Chinese Supplier of Western Aviation Products Has Shared Ownership With U.S.-Designated Military End User | Kharon The Kharon Brief

Chinese Supplier of Western Aviation Products Has Shared Ownership With U.S.-Designated Military End User

The U.S. Commerce Department has warned that banned foreign companies often use “affiliated” companies to skirt U.S. export controls

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By Edmund Xu

October 19, 2022

A Chinese aviation equipment supplier supplied by Western aerospace companies shares ownership and is co-located with a Hong Kong-based firm that the U.S. government named as a “military end user,” a Kharon investigation has found.

The U.S. Department of Commerce’s Bureau of Industry and Security (BIS) warned that foreign companies on the Entity List may use legally distinct “affiliates” to facilitate transactions in violation of U.S. export controls.

Shenzhen Chengtai Aviation Company Limited, based in the coastal province of Guangdong, China, counts leading U.S. and European aerospace manufacturers as its suppliers while simultaneously maintaining close ties with Hong Kong-based Star Tech Aviation Company Limited, a company that the U.S. Department of Commerce determined in 2020 to be a Chinese “military end user.”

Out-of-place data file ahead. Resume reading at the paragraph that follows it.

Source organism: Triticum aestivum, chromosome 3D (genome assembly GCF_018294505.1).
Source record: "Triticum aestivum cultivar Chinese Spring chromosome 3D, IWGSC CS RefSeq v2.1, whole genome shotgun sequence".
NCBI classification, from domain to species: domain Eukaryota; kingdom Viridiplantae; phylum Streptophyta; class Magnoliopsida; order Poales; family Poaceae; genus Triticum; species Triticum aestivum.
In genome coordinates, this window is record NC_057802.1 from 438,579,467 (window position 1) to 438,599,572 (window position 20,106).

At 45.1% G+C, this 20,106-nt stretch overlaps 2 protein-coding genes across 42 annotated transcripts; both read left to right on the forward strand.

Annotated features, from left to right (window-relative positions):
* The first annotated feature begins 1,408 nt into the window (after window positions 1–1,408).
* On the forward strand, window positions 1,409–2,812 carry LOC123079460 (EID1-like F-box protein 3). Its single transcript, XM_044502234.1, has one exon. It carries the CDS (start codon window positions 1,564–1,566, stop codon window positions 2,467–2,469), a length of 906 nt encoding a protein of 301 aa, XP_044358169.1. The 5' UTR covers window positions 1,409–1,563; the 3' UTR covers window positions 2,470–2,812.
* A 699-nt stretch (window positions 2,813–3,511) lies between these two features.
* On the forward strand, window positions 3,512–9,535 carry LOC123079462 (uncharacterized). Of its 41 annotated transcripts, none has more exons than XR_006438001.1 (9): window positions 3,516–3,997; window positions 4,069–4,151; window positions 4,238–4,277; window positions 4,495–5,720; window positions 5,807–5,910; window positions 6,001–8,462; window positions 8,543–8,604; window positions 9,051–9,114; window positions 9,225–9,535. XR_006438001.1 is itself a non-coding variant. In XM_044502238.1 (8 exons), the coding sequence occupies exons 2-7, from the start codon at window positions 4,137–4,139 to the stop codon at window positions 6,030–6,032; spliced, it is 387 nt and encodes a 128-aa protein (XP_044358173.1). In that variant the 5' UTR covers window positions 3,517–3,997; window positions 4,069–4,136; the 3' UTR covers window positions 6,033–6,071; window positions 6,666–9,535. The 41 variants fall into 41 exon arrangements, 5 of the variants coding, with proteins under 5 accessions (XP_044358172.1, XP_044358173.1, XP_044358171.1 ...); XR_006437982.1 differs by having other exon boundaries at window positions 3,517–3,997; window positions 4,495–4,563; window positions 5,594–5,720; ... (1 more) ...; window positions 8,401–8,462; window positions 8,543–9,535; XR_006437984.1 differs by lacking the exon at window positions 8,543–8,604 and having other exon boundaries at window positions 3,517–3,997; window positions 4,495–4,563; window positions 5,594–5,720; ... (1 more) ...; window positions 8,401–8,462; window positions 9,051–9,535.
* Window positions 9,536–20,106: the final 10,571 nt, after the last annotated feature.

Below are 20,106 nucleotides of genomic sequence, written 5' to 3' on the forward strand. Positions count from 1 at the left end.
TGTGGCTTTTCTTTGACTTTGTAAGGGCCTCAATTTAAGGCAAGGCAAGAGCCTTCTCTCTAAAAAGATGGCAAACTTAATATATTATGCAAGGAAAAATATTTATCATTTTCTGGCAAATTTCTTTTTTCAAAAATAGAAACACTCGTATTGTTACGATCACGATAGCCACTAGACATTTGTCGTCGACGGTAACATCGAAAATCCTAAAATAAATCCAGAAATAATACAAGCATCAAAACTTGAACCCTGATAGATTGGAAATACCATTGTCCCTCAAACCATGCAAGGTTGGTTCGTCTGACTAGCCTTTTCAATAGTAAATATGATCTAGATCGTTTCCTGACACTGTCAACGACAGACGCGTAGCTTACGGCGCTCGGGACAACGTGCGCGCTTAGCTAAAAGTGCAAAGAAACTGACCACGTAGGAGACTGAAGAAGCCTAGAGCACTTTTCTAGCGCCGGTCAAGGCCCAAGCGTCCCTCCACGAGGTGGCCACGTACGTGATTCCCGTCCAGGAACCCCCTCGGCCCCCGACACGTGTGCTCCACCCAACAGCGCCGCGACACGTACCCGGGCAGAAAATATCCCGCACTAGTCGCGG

Chengtai Aviation and Star Tech are majority owned by the same person, according to corporate records and company disclosures. The two companies also share common leadership, the same website domain, and were previously co-located at the same Shenzhen address until the U.S. designation of Star Tech as a military end user in December 2020. Chengtai Aviation changed its address to a neighboring room in the same building in May 2021.

According to BIS export control guidance, companies acting as an “agent, front, or shell company, or affiliate” of a listed entity are “likely violating” export control regulations.

Chengtai Aviation’s other customers include the Aviation Industry Corporation of China and others that have supplied aircraft parts to the People’s Liberation Army.

BIS notes in guidance to industry that it is a “red flag” indicator of export control evasion when a customer, its address, or other identifiers closely match a listed entity, which may require enhanced due diligence procedures to be applied. Furthermore, BIS export control guidance encourages exporters to conduct additional due diligence on customers who are parents, subsidiaries, or sister companies of listed entities to ensure that items are not destined for the listed entity.

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